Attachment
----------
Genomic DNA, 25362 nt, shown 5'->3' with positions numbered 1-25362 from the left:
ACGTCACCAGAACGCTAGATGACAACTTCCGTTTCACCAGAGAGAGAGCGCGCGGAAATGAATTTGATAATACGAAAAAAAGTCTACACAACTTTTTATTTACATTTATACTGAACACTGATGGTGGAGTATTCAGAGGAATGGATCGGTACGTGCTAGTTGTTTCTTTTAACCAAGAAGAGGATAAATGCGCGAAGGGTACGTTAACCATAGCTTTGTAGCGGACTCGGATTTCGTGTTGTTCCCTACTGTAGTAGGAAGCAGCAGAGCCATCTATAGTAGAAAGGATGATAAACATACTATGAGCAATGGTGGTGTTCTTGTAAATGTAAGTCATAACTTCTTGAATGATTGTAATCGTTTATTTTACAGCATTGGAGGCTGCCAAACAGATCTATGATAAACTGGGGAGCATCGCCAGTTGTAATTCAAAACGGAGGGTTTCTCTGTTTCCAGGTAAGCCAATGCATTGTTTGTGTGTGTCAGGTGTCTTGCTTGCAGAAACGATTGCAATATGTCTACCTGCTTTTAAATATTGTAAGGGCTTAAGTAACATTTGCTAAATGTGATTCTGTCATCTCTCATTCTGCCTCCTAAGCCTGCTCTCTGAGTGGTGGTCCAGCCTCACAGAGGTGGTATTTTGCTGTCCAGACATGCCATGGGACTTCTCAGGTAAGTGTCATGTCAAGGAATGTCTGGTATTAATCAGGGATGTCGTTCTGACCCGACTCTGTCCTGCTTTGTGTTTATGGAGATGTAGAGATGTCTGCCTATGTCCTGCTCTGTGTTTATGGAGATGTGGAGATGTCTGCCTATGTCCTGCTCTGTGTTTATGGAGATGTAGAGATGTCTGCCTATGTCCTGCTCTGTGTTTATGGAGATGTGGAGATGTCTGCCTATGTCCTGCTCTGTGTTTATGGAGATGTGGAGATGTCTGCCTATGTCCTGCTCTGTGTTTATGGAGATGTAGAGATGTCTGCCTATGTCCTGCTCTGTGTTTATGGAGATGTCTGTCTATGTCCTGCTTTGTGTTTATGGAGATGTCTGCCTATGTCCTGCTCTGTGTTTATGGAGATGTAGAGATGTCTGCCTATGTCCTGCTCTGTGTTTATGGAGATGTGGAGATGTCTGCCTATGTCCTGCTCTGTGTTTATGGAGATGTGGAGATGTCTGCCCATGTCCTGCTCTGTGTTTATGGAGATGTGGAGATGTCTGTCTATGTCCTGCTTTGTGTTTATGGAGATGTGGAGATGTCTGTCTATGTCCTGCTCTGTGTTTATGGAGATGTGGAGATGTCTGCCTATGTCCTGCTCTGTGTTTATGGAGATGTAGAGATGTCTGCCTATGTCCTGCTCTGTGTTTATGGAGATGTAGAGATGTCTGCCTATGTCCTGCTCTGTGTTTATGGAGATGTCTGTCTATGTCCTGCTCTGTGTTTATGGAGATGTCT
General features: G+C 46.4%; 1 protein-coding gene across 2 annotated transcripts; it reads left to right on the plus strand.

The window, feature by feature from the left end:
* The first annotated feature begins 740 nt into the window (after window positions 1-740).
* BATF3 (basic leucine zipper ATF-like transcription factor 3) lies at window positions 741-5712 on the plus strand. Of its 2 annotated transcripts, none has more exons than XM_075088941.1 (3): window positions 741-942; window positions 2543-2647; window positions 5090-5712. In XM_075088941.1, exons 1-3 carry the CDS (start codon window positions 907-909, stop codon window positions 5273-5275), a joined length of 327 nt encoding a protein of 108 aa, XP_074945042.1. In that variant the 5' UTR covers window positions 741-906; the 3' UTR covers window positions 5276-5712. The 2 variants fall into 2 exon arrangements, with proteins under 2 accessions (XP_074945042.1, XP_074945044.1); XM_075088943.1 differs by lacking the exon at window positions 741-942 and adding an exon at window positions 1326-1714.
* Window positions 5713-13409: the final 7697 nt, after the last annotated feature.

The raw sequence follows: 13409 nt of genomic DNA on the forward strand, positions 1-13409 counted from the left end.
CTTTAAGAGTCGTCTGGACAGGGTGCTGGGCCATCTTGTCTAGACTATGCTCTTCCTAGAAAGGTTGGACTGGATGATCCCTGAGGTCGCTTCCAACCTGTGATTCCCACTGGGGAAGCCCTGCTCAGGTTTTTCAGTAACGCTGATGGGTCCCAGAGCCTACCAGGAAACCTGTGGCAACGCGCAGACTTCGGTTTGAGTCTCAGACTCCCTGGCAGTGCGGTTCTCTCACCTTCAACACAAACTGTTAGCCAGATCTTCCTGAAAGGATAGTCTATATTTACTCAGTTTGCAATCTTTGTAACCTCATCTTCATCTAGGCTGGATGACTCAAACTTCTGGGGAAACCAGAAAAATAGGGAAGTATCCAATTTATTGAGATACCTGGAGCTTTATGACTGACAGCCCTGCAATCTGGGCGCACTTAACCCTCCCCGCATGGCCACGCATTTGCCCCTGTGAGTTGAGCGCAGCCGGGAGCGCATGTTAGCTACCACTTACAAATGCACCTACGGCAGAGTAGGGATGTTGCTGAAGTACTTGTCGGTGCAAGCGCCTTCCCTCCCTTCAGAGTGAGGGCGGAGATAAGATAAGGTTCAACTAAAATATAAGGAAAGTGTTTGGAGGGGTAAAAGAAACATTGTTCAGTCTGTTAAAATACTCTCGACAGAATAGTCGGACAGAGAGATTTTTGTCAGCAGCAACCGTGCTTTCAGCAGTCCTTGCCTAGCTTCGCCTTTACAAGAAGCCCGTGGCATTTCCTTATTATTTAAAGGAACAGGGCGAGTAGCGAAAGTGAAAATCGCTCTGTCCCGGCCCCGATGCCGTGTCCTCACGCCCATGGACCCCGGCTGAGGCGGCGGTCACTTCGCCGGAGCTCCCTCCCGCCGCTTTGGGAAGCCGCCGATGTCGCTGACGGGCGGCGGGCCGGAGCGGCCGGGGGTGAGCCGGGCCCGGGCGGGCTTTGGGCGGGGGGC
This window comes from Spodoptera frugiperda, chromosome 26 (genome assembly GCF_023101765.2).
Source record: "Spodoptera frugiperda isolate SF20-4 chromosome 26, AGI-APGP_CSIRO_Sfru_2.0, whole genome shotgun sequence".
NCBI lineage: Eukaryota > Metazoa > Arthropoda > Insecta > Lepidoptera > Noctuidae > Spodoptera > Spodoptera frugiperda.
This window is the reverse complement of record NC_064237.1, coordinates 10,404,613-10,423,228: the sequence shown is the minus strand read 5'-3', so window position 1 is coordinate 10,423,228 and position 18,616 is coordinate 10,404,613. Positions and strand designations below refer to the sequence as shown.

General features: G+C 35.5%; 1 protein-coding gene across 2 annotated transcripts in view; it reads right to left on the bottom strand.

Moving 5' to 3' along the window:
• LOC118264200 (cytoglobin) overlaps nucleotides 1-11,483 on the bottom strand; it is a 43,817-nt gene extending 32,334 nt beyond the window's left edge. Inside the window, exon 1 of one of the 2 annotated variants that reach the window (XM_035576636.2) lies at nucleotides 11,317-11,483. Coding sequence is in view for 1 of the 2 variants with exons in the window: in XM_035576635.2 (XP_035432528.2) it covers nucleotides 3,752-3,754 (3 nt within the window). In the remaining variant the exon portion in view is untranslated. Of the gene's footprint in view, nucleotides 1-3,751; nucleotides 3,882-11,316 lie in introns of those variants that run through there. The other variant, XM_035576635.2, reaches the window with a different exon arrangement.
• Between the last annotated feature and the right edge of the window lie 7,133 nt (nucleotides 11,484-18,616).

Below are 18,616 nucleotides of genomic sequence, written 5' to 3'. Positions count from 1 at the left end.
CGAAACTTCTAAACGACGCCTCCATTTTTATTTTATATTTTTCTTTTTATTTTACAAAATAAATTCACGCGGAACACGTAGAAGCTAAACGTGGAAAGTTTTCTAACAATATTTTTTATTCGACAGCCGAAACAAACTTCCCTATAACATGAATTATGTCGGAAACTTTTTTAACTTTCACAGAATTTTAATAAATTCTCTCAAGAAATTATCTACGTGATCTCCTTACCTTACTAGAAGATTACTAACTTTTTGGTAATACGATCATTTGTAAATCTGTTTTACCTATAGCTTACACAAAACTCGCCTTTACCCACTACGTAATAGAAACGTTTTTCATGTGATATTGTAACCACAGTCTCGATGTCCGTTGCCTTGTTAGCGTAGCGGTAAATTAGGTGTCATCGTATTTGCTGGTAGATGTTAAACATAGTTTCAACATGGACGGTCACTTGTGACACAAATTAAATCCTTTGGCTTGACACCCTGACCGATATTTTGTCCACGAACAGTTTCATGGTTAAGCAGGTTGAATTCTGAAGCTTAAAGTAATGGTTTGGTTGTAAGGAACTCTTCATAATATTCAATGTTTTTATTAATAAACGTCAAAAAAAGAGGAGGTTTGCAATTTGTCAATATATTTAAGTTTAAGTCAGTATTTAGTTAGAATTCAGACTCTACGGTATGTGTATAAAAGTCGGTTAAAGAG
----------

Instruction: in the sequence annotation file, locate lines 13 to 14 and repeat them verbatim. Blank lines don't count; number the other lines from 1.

This window is the reverse complement of record NC_064237.1, coordinates 10,404,613-10,423,228: the sequence shown is the minus strand read 5'-3', so window position 1 is coordinate 10,423,228 and position 18,616 is coordinate 10,404,613. Positions and strand designations below refer to the sequence as shown.

General features: G+C 35.5%; 1 protein-coding gene across 2 annotated transcripts in view; it reads right to left on the bottom strand.